How much should big-box stores pay in property taxes? Debate rages in Kansas — and could impact taxpayers.
The phrase "dark store" sounds more like part of an elaborate Halloween prank, or perhaps a haunted house or plotline in a horror movie.
Instead, the phrase refers to a seemingly arcane debate over property taxes — only the issue has major ramifications for taxpayers, Kansas municipalities and some of the country's most prominent retailers, such as Walmart, Target and Home Depot.
The fight, which has raged in Kansas and scores of other states, boils down to how big box stores should be considered for property tax purposes. Municipalities have attempted to appraise the properties as if they were occupied and raking in revenue, with the valuation tied into the value of a building's lease.
But retailers have fought this determination, both before the Board of Tax Appeals and in the court system. They argue the store should be valued as if it were empty, with the appraisal reflecting how much a property would fetch if it were sold on the open market without a tenant. That value is generally much lower.
The latter argument has prevailed in recent years. Most recently, the Kansas Court of Appeals upheld a ruling last week that would cut the valuation of a chain of Walmart and Sam's Club stores by roughly $60 million in 2016 and 2017.
The tussle has frustrated municipalities. They fear that consistently lowering the value of the biggest commercial properties — which can account for between one-third and half of all property tax revenues in some counties — will have a major impact on how much homeowners and small businesses pay going forward.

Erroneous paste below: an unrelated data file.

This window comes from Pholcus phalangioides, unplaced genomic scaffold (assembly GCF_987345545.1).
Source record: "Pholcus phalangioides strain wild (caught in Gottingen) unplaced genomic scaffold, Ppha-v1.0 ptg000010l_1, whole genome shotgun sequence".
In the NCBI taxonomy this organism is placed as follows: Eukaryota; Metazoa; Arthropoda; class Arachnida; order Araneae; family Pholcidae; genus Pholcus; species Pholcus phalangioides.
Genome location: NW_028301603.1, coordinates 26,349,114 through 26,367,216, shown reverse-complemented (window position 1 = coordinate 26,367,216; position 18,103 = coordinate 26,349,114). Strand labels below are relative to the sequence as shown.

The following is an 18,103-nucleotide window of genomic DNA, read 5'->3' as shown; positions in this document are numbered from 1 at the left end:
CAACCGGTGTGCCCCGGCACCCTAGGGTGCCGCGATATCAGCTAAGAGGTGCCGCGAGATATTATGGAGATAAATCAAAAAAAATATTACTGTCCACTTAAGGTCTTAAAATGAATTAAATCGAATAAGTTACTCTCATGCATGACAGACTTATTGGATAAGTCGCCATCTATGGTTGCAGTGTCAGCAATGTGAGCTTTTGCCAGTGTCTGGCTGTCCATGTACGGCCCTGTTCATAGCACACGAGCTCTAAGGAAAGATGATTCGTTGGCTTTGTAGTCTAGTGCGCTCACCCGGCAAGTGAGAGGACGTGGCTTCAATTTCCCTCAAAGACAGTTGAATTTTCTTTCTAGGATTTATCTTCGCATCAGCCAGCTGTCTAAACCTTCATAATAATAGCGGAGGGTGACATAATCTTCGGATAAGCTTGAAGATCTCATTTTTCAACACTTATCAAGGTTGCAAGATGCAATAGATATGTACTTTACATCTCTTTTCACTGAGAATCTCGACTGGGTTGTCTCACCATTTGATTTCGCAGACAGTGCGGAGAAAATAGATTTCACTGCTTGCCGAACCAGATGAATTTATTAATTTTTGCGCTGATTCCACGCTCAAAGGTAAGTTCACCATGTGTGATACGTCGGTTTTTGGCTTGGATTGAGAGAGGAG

But shining light on the "dark store" issue might mean unwinding a complicated web of other, structural tax debates — a process likely to take considerable time.
"Something's got to happen if you shrink the base and all that money is leaving," said Rep. Jim Gartner, D-Topeka, the top Democrat on the House Taxation Committee. "Where do you make it out?"
Series of rulings statewide go in favor of big-box retailers
The Kansas Court of Appeals ruling is just the latest in a string of victories for big-box retailers, though the fight over how to value big-box stores has been most acute in suburban Johnson and Wyandotte counties.
In April, that court also ruled in favor of reducing the property tax bill for a Bass Pro Shops in Olathe. And last month, the Board of Tax Appeals shaved off $1.5 million for Nebraska Furniture Mart in Kansas City, Kansas.
But other counties have also raised the alarm after seeing tax rulings go against them. Riley County, for instance, was required to refund Home Depot $150,000 in March. And one of the original dark store cases stems from a 2012 dispute involving a Topeka Best Buy store.
For Kieran Jennings, vice president of the American Property Tax Counsel, the "dark store" label is a misnomer.
He said the only way to fairly assess value is to apply the "fee simple" standard — a term in common law that refers to land or home ownership — evenly. That means not taking into account a property's lease or other elements when figuring out how much it is worth.
Jennings argued this is exactly how everyday residents or small businesses have their properties assessed. Moreover, he said considering a lease signed a decade ago — or more — would skew the assessment, which is supposed to outline a property's value at the beginning of a given year.
"Clearly, it would be incorrect to tax one person under one measurement, and another person under completely separate measurement," Jennings said.
The court of appeals ruling largely echoed this rhetoric, arguing that upholding Johnson County's arguments would fly in the face of legal precedent in Kansas.
“Although we understand the county’s incentive to do so in order to increase its revenue at the expense of Kansas taxpayers, we respectfully decline the invitation to implement such a major shift in tax policy,” Judge David Bruns wrote in the majority opinion.
Will homeowners be on the hook for higher taxes?